RJ-11 jack for cable 
to modem "line" jack (i.e. the modem audio output)
 !                      +-- To your RXn audio output (what would normally 
 !                      !   connect to the 7K RX audio in...)
+-+                     !
!1!                     +--O
!2!-- yellow              > <----O--to 7K RXn audio in
!3!-- green ----------(**)-O
!4!-- red ----------+
!5!-- black         !
!6!                 !  +-- To your RXn COR output (what would normally 
+-+                 !  !   connect to the 7K COR in...)
                    !  !
                    !  +----O
                    !      > <----O--to 7K COR in (assumes active low)
                    !   +-- To your RXn PL decoder output
                    !   !
                    !   +---O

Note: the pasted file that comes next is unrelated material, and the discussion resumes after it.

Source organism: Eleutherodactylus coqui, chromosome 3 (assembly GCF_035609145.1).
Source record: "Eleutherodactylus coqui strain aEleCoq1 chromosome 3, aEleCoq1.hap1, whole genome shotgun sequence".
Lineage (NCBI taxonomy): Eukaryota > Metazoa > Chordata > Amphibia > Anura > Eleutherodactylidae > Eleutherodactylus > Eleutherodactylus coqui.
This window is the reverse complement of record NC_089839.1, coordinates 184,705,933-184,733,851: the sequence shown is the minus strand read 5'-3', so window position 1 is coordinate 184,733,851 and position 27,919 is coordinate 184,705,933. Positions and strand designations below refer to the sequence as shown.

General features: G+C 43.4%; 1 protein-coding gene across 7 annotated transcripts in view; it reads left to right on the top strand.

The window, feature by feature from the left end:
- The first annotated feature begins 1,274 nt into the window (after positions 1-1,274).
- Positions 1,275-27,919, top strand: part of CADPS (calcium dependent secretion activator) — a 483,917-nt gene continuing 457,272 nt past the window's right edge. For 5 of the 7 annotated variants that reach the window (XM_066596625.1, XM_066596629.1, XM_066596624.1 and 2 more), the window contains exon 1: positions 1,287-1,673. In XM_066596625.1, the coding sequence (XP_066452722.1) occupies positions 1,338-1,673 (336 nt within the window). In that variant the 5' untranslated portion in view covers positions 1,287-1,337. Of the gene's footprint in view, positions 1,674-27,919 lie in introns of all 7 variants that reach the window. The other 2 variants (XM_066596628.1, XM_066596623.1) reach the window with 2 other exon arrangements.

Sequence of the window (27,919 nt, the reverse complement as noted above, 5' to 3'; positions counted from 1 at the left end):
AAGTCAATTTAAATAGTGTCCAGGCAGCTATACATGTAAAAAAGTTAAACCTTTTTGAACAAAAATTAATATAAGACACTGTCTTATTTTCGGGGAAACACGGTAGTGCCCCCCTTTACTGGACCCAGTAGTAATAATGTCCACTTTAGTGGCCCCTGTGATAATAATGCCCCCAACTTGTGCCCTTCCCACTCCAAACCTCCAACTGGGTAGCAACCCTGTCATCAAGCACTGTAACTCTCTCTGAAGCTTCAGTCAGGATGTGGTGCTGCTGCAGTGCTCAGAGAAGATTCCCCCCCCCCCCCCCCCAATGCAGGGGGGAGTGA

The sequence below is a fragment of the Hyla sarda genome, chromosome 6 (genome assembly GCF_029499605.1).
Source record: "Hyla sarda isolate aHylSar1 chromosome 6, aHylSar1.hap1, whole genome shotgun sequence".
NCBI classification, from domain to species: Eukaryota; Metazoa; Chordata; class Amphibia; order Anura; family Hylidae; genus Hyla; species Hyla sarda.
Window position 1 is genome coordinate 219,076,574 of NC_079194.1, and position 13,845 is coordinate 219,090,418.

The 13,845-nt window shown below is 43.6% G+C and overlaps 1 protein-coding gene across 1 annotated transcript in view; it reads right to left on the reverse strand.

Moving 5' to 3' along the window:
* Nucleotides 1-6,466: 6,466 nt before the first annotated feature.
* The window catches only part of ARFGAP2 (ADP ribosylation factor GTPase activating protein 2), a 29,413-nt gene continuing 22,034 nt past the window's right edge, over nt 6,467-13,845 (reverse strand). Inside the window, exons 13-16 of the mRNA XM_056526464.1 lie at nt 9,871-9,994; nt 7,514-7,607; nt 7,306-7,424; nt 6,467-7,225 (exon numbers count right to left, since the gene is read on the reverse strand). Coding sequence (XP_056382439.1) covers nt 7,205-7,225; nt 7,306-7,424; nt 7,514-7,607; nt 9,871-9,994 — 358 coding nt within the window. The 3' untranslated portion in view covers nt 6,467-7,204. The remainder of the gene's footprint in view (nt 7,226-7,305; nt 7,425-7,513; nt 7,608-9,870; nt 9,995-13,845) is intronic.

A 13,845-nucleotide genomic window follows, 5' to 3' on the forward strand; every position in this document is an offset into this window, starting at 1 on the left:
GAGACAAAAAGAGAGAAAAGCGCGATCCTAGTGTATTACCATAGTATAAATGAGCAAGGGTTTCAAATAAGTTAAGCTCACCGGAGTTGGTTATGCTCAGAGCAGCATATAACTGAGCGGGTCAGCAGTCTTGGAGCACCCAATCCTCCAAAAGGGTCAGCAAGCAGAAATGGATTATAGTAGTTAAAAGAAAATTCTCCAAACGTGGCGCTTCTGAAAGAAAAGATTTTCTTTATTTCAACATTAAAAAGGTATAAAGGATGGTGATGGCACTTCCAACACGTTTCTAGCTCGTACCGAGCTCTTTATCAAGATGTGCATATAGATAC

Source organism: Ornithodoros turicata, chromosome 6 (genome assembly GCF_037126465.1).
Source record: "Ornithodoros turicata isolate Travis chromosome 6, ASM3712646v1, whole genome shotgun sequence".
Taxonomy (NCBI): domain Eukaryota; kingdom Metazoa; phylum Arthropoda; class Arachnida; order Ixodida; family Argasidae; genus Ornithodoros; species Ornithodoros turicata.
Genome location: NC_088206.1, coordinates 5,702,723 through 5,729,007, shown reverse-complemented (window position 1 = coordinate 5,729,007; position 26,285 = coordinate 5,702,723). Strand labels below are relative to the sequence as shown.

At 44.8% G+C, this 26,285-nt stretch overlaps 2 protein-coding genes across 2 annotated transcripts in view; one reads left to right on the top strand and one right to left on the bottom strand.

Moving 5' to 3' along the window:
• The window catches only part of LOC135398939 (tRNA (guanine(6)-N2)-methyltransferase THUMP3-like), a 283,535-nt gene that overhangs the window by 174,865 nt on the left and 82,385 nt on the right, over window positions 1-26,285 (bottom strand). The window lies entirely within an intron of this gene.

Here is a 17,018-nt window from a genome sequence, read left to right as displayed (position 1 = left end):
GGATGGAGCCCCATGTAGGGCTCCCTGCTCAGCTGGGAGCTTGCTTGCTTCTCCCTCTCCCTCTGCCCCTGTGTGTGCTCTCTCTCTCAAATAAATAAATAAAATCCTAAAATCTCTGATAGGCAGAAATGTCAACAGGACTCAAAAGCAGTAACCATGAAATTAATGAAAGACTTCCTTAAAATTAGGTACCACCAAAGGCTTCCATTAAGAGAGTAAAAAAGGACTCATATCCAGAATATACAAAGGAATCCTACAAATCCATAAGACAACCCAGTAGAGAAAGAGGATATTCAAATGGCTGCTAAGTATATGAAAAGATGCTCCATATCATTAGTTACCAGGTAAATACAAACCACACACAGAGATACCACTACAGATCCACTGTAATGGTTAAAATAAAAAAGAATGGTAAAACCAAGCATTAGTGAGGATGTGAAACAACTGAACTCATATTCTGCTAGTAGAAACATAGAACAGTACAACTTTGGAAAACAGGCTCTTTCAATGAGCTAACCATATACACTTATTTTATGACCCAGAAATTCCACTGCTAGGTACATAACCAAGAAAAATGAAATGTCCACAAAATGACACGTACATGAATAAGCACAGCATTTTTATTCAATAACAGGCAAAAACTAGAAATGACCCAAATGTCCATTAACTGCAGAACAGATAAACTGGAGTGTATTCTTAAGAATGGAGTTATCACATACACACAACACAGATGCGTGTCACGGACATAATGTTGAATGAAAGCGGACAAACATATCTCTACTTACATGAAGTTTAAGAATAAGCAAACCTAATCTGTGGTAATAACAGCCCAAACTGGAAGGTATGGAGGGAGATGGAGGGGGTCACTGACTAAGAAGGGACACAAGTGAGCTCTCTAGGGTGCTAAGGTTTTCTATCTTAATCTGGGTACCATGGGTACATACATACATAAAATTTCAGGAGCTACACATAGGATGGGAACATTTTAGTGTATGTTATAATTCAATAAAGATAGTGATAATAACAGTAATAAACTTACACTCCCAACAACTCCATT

!      > <----O--to 7K PL decode in  (assumes active low)
                    !   +---O
                    !   !
                    +---+----------------- 7K ground
  Scom 7K J2
(female DB-25 connector)
Function Receiver #1 Receiver #2 Receiver #3
Audio In 1 8 25
COR 2 3 4
CTCSS decode 5 6 7
Common Ground 19, 20, 21, 22
 - - - optional - - -
 - - - requires a fourth pole on the switch that provides a tattle-tale  - - - 
 - - - to remind you to flip it back to normal before you leave the site - - - 

                                bright normal or       1.2 K (if 10ma LED) 
                                  self-blinking       or 560 ohms (20ma LED)
                         O       red 10 or 20 ma            resistor
                        > <----O-------LED------------------/\/\/\/\----- +12v
                     +------------------------------------------------- 7K ground

The (**) in the diagram above is where you would insert the 500 ohm or 1K ohm trimpot shown in the first schematic, if it's needed.